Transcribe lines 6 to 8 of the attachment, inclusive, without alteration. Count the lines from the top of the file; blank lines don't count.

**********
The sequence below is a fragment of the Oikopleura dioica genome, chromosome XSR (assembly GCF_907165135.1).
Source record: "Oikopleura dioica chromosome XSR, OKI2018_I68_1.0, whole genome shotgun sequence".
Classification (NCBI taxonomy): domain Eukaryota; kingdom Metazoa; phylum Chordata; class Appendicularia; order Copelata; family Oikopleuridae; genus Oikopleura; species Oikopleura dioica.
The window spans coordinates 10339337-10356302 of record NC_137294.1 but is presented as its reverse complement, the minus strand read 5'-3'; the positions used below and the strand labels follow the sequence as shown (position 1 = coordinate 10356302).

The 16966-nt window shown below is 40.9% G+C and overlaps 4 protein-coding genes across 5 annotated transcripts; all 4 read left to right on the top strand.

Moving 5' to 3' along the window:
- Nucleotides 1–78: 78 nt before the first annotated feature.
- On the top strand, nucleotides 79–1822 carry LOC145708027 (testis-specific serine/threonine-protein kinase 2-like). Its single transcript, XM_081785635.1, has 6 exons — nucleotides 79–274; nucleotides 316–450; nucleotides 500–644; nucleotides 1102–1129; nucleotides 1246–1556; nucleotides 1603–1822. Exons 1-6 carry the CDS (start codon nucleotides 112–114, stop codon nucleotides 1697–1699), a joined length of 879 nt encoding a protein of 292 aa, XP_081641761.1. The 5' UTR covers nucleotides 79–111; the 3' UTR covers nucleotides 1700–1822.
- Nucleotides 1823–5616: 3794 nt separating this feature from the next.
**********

Moving 5' to 3' along the window:
- Nucleotides 1–78: 78 nt before the first annotated feature.
- On the top strand, nucleotides 79–1822 carry LOC145708027 (testis-specific serine/threonine-protein kinase 2-like). Its single transcript, XM_081785635.1, has 6 exons — nucleotides 79–274; nucleotides 316–450; nucleotides 500–644; nucleotides 1102–1129; nucleotides 1246–1556; nucleotides 1603–1822. Exons 1-6 carry the CDS (start codon nucleotides 112–114, stop codon nucleotides 1697–1699), a joined length of 879 nt encoding a protein of 292 aa, XP_081641761.1. The 5' UTR covers nucleotides 79–111; the 3' UTR covers nucleotides 1700–1822.